As Titu gets ready to pick between his to-be, self-proclaimed “chalaak” bride and his obnoxious, insecure best friend – the audience has already guessed his decision. The film has set the premise for the climax from the word go.
Director Luv Ranjan’s film Sonu ke Titu ki Sweety is a love triangle of sorts, with Sonu (the quintessential Chaddi Buddy) and Sweety (quintessential Buri Ladki) fighting for Titu’s (quintessential Sushil Ladka swayed by Buri Ladkiya) affection. The film starts with Sonu breaking up Titu’s relationship with his then-girlfriend with an ultimatum of “pick between me and her” (because bro, she introduced you as a FRIEND to her office colleague)!
After a customary ‘single boys enjoying the single life’ item song, Sonu discovers Titu’s inclination to get married. Titu’s family is a heady ensemble of two generations of loud, controlling women and seemingly cool, boisterous men and bringing up the rear – the poor, orphaned Chaddi Buddy.
Knowing Titu’s uncanny ability to attract all the ‘wrong’ girls, Sonu and a transformed, un-sanskari Alok Nath (playing the grandfather) set out to disengage Titu’s interest in the girl. While the men are trying to convince him that there are other ways to ensure an active sexual life, the rest of the family is setting up a meeting with Sweety and family.
Naïve Titu talks about family hierarchies and money matters in the first meeting and lo and behold! Buri Ladki’s expression changes to that of a hungry animal eyeing its prey. Following one full day of discussion, Titu agrees to an enagement (despite Sonu’s scepticism).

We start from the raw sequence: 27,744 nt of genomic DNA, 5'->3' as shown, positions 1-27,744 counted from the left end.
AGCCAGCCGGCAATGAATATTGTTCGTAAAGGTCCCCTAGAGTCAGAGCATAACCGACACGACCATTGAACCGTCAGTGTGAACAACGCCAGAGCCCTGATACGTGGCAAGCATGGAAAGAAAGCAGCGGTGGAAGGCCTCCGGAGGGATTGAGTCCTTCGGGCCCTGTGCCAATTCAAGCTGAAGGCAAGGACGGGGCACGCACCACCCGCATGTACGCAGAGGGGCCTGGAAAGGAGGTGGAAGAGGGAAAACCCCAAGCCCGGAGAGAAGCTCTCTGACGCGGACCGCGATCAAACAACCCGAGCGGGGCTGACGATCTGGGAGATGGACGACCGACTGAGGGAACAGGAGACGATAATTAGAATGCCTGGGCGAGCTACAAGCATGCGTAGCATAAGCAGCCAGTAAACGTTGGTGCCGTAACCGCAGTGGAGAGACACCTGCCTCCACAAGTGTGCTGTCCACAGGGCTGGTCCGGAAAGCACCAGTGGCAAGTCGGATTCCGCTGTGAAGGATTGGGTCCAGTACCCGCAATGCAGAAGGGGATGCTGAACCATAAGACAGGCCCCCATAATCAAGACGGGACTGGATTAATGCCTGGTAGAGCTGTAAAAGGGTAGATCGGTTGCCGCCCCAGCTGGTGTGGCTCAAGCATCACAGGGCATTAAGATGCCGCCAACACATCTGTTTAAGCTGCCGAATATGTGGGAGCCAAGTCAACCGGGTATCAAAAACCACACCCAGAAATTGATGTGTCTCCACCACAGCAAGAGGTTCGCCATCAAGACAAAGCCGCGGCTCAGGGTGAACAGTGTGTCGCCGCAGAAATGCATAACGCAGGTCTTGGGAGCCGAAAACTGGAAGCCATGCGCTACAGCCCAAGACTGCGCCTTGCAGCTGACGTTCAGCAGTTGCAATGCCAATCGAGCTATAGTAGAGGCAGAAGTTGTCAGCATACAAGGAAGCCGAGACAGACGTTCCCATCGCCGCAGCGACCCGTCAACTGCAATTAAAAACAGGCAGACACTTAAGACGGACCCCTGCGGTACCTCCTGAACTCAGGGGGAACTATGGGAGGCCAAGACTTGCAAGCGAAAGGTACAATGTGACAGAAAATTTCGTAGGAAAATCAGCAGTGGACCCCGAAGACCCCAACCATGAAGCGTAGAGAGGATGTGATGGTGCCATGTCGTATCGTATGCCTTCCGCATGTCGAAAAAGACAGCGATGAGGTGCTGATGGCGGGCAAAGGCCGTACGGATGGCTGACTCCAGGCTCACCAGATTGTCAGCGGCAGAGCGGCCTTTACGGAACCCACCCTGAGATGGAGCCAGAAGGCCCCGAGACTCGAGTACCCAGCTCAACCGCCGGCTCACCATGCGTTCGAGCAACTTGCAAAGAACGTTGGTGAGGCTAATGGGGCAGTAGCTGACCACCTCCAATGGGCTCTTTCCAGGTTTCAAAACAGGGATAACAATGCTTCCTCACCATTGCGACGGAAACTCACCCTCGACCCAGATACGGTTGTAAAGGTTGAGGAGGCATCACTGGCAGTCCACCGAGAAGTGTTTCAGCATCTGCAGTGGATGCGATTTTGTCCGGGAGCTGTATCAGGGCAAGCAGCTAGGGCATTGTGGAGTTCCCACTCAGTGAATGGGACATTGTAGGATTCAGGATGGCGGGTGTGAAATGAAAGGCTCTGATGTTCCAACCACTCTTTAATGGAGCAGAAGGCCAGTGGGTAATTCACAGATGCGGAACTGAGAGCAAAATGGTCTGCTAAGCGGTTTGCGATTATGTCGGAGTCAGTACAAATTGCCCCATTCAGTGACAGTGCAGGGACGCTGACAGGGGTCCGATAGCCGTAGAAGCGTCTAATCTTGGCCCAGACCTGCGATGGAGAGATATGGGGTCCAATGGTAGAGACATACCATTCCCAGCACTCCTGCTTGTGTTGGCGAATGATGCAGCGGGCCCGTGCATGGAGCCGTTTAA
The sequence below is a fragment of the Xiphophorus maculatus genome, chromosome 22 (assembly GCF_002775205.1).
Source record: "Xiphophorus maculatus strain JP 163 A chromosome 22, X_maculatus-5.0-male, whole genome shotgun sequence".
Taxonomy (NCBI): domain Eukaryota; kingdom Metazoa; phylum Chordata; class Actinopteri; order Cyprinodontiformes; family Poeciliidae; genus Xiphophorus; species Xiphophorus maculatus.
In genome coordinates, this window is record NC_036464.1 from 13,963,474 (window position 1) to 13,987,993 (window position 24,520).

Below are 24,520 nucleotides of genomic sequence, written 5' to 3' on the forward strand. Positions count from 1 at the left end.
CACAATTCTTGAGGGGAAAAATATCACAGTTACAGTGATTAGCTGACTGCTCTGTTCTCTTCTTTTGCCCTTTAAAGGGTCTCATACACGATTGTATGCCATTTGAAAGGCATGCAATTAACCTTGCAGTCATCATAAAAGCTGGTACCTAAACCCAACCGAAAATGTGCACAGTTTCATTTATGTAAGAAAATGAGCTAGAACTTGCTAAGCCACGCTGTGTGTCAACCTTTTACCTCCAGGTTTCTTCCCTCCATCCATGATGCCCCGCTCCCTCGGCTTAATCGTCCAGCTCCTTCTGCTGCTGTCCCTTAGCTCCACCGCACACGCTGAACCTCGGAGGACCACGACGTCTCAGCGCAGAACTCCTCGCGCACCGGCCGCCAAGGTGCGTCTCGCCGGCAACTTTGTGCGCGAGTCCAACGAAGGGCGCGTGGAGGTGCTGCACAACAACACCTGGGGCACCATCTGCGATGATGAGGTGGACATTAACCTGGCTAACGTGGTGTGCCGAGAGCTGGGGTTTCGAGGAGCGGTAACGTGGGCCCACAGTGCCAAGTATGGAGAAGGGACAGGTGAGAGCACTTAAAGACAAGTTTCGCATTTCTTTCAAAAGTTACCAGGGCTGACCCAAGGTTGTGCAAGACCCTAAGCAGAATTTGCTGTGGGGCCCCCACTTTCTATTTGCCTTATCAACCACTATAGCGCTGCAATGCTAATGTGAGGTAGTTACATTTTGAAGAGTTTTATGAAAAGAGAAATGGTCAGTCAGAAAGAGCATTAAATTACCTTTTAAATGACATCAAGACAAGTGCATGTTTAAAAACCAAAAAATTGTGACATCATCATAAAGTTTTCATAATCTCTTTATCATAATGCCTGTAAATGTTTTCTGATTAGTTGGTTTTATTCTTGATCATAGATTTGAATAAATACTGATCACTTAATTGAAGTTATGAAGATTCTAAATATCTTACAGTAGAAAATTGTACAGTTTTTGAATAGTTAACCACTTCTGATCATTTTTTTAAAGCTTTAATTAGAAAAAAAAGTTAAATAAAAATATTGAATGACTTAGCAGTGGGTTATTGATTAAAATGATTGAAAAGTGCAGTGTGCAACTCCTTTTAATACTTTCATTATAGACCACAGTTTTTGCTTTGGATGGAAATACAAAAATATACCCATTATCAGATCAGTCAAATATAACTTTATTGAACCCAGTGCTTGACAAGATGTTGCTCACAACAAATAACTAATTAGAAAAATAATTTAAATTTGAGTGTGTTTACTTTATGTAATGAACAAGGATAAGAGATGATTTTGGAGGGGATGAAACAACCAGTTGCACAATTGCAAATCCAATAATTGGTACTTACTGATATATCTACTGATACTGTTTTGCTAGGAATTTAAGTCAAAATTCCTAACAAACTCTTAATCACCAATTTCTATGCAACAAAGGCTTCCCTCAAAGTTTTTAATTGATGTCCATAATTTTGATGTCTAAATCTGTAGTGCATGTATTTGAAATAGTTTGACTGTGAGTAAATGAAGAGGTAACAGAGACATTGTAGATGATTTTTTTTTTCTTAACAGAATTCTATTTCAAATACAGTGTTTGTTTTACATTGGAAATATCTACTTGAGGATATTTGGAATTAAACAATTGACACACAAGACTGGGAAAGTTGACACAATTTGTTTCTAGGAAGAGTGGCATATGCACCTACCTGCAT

Is she sly because she is aware of the need for marital rights for women?
Sonu throws caution to the wind because Sweety seems too good to be true. What follows is a hilarious, albeit uncomfortable sequence of getting the house help fired (by luring him into watching porn) because he was following Sweety’s instructions to clean up the boys’ bachelor pad.
At this point, I was rooting for her to defend people’s needs for sex but that, of course, would have swayed the men in the audience into believing she is after all not as bad as they had imagined. After a series of suggestive fallacies about her character – she wants her own house after marriage, she had an ex-boyfriend whose hand she broke in a fit of rage (thankfully clarified as a case of defence against sexual assault), she throws down the gauntlet to Sonu with a proclamation of “ha main chalaak hoon” (Yes, I’m a cunning person).
The second half of the film is a war of wits between Sonu and Sweety – him trying to show her down and she in turn emerging victorious because – the ‘wily woman’ trope! After several unsuccessful attempts to turn Titu against Sweety, Sonu brings back the ex-girlfriend (Buri Ladki 1.0 from the first scene).
What follows is a cold war between Sweety and Sonu at the expense of Buri Ladki 1.0. Again Sweety maintains an upper hand as she reveals to her nemesis and Titu the truth behind the trickery, thus creating a rift between the two boys. But no one is fooled by this little deviation. The audience is prepared for, in fact looking forward to the jilt that Sweety allegedly deserves (re-affirmed by a poignant song about friendship).